On a more serious note, I was talking about this to my husband, and reminding him of a very specific moment in my life when I realized I was judging other Christians’ hearts. It broke my own when I realized what I was doing, and let me tell you, I was being mean about it. Not to their faces, just saying things to my husband about them and, well, he called me on it in a big way (although lovingly). I cringe looking back on that day, and yet I see that in others’ comments quite often. Sigh.

  • Yeah, and to me, there’s a HUGE difference between judging the state of someone’s Christianity in a private conversation with your spouse, and doing it to their face. It’s been my experience that there’s a certain type of Christian–and that there’s way more of them than I, for one, ever thought could possibly exist–who, when they want to criticize you, can’t fast ENOUGH tell you how un-Christian you are. Those are the people that I think need to be …. put out to pasture.

  • psybird

    mcoville Says:

    But I do not see how James 2:21 contradicts that point. “Was not Abraham our father justified by works, when he had offered Isaac his son upon the altar?”, it is made clear just 2 verses later in James 2:23 “And the scripture was fulfilled which saith, Abraham believed God, and it was imputed unto him for righteousness: and he was called the Friend of God.”. His works, willingness to sacrifice his son on the alter, that justified his Faith but it was his faith that justified him before God, as it states in Romans 4:2. Context, context, context.

    I do not assume that “all non-believer in Christianity don’t feel bad about doing horrible things”, they do and it is called a conscience (given to them by God.

    This underlines an ethical conundrum which revolves around how and what defines as "horrible things".

    In any normal context what Abraham did to Isaac would be considered child abuse. The result would be a post-traumatic stress disorder that the boy would probably never entirely recover from. The father would have the child removed from his care and his access restricted. Either he would be treated for psychotic delusions (hearing voices telling him to kill his son) or the real person who told him to do this would be charged with mental cruelty (or whatever legal equivalent is on the local books).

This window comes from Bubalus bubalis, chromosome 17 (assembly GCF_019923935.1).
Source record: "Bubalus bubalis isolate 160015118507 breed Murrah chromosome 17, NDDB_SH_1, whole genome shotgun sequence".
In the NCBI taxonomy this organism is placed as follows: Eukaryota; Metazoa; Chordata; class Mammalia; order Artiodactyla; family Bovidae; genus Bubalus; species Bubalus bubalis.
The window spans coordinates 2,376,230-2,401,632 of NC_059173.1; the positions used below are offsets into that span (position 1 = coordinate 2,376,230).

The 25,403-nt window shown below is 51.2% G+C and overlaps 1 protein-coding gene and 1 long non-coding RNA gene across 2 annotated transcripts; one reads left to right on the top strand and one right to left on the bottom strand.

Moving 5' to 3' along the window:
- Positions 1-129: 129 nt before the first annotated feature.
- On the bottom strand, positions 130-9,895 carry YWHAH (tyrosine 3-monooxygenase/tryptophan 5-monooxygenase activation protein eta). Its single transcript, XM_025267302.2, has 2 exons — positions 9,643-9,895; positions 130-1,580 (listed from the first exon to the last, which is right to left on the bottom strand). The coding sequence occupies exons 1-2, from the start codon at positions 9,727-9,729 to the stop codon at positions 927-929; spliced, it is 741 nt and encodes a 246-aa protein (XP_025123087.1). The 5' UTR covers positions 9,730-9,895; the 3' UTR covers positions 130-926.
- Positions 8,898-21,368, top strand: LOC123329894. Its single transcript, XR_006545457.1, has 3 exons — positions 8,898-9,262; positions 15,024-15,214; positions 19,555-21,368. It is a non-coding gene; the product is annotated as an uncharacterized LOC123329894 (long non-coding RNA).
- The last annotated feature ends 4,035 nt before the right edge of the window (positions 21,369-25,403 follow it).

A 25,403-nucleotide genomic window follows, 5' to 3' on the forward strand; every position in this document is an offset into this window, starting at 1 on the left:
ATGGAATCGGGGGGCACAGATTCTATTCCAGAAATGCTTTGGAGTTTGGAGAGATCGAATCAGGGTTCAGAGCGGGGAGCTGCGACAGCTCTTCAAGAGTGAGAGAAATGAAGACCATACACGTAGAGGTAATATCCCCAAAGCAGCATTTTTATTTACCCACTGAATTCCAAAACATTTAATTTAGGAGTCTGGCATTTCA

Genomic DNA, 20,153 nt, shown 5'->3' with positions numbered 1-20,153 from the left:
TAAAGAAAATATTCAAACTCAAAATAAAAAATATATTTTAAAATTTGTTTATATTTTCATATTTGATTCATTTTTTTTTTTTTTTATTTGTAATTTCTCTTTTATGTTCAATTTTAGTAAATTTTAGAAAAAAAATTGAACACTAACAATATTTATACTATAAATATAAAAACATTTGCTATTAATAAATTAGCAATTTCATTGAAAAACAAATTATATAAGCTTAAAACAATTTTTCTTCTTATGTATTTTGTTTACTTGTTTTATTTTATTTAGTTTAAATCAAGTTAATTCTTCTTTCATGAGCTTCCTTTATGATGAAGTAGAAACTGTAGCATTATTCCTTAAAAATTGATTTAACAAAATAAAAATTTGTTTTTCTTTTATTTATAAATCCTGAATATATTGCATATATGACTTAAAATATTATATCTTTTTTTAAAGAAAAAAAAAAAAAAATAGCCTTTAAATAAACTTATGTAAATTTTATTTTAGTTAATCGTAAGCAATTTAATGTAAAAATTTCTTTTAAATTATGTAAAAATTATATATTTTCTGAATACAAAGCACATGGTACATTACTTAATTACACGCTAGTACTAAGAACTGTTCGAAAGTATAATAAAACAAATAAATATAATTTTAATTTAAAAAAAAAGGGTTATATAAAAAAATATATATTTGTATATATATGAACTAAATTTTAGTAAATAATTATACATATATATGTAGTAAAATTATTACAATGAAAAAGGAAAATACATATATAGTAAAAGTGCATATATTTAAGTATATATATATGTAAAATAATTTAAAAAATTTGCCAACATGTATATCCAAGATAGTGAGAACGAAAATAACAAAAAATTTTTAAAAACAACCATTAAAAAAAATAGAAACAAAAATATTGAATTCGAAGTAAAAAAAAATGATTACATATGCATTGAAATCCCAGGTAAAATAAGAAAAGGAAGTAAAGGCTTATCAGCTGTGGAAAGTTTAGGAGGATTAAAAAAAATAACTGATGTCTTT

Then we would have a Nuremburg-style trail where Abraham pleaded that he was merely doing what he was told by an authority and Yahweh pleaded that Abraham misunderstood what he was asking him to do to prove his loyalty and/or that he never expected the man to actually carry out the instructions and, besides, he wasn't dead so where was the problem? Meanwhile Isaac would be in intensive and lengthy therapy for severely traumatised children.

    Nowhere does the Bible acknowledge that the Yahweh god was directing that Isaac be subjected to pain and suffering and permanent psychological and physiological effects resulting from the trauma. Nowhere does the Bible indicate that the Yahweh god did anything to remove the traumatic memories from Isaac. He would have had to strike him deaf as well, since the story was obviously part of the often repeated folklore of the day.

    So here we have a horrible act by Abraham under the direction of the Yahweh god which Christians do not recognize as such. Instead, the authors represented in the Old and New Testaments re-labeled this sick behaviour as "righteous" behaviour. In the next literal breath the Biblical authors are raging against cussing which does no significant long-term damage to anyone. I happen to find overuse of swear words (such as f*** and s***) to be irritating and, sometimes, offensive. That, however, is nothing compared with what Yahweh is reported to have made Abraham do to Isaac.

    It seems that many (all?) Christians have a damaged moral perspective. In spite of the fact that Jews and Christians believe themselves to be tainted from birth because an ancestor ate from the tree of the knowledge of good and evil, they cannot effectively tell the difference between the two. If "god" or a "christian" does something it is "good", but the same act is "evil" if someone who is not-a-christian does it. Context. Context. Context.

    Obviously, the christian "conscience" is not to be trusted here.